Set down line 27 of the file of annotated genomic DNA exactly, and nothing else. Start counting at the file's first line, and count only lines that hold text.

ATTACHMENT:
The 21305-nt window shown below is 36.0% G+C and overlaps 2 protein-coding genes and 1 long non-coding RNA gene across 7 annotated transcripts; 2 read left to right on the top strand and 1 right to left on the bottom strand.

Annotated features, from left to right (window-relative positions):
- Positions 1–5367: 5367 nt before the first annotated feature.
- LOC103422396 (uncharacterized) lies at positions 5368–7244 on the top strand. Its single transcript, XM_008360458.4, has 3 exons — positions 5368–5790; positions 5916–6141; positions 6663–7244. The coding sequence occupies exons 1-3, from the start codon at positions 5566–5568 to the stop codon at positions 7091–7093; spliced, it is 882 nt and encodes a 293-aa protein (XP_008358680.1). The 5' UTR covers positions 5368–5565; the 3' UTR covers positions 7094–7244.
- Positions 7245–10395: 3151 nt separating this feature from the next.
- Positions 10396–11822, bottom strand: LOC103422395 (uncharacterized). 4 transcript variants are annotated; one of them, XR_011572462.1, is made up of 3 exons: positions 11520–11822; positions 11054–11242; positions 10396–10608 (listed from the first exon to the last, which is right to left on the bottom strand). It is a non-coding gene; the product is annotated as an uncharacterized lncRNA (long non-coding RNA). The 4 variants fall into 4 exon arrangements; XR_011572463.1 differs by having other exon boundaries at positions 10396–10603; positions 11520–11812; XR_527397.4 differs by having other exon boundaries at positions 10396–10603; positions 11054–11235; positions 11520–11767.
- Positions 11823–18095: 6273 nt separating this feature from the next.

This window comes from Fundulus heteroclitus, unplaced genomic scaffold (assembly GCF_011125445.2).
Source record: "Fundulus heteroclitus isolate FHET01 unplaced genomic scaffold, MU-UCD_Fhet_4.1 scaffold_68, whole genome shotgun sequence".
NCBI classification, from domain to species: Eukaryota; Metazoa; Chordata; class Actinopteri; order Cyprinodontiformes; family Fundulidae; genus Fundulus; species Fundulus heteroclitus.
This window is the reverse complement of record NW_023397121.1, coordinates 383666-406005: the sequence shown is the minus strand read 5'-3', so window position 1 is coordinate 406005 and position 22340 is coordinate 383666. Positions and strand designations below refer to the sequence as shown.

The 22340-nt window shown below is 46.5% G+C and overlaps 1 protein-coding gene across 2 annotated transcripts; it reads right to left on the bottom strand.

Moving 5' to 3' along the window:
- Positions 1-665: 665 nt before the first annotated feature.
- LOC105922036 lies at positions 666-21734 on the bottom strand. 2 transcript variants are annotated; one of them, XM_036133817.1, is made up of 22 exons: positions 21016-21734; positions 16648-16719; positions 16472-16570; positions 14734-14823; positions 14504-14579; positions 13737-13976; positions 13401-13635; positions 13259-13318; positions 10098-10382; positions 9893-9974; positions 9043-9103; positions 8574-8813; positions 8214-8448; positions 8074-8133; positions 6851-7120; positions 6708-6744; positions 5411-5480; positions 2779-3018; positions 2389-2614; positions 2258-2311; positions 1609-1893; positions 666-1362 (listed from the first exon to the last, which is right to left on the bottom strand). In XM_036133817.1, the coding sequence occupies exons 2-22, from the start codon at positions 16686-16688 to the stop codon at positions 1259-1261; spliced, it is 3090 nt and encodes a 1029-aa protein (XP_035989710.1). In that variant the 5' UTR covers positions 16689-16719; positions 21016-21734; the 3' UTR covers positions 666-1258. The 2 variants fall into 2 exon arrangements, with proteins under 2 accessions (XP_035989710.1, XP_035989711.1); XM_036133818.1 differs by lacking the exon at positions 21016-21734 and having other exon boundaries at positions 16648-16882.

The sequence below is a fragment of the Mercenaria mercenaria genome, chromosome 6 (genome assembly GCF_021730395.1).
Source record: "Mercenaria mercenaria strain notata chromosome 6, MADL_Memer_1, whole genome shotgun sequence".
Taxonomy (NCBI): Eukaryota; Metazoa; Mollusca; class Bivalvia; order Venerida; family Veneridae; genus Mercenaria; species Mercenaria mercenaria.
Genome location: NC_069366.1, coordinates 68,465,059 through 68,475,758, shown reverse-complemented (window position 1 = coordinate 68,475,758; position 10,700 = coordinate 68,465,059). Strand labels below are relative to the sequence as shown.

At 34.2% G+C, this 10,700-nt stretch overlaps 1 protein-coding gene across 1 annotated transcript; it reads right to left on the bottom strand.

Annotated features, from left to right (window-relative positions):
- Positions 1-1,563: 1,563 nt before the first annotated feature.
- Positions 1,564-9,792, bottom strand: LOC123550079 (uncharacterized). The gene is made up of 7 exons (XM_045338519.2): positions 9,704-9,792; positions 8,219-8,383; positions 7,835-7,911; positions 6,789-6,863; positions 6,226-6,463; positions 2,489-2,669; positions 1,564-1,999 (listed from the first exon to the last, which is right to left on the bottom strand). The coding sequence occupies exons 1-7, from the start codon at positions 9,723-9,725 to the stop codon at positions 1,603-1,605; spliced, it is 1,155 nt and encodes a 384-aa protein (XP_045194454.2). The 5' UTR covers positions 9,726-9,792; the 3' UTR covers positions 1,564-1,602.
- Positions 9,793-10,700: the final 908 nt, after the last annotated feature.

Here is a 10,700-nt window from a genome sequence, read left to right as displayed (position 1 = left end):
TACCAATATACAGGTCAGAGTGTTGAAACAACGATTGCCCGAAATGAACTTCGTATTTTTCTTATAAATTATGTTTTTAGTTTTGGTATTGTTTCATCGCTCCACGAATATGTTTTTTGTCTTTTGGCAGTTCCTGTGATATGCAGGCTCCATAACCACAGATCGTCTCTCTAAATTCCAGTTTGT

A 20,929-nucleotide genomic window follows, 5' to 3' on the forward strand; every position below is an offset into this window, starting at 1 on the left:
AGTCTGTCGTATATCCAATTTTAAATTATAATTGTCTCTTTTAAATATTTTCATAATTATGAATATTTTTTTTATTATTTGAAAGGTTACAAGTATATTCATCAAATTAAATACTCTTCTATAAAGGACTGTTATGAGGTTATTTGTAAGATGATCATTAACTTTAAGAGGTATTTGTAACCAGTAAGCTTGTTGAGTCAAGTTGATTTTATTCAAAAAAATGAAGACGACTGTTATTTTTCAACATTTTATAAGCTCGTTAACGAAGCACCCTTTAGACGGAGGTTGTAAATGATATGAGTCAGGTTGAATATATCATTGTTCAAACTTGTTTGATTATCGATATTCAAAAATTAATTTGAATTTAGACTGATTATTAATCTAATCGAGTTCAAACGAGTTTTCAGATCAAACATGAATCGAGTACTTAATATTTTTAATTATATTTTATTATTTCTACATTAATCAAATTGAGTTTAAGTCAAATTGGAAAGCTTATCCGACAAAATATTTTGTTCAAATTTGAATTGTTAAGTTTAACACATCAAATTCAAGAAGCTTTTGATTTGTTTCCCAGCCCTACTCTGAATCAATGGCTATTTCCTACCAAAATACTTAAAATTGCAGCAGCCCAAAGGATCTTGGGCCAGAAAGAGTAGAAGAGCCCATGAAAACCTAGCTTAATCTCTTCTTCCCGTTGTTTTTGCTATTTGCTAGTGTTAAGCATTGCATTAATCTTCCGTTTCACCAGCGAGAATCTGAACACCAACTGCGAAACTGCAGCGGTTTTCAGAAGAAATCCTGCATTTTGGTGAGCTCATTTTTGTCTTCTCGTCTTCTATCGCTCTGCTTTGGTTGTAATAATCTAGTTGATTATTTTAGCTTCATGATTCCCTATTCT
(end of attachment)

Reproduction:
A 20,929-nucleotide genomic window follows, 5' to 3' on the forward strand; every position below is an offset into this window, starting at 1 on the left: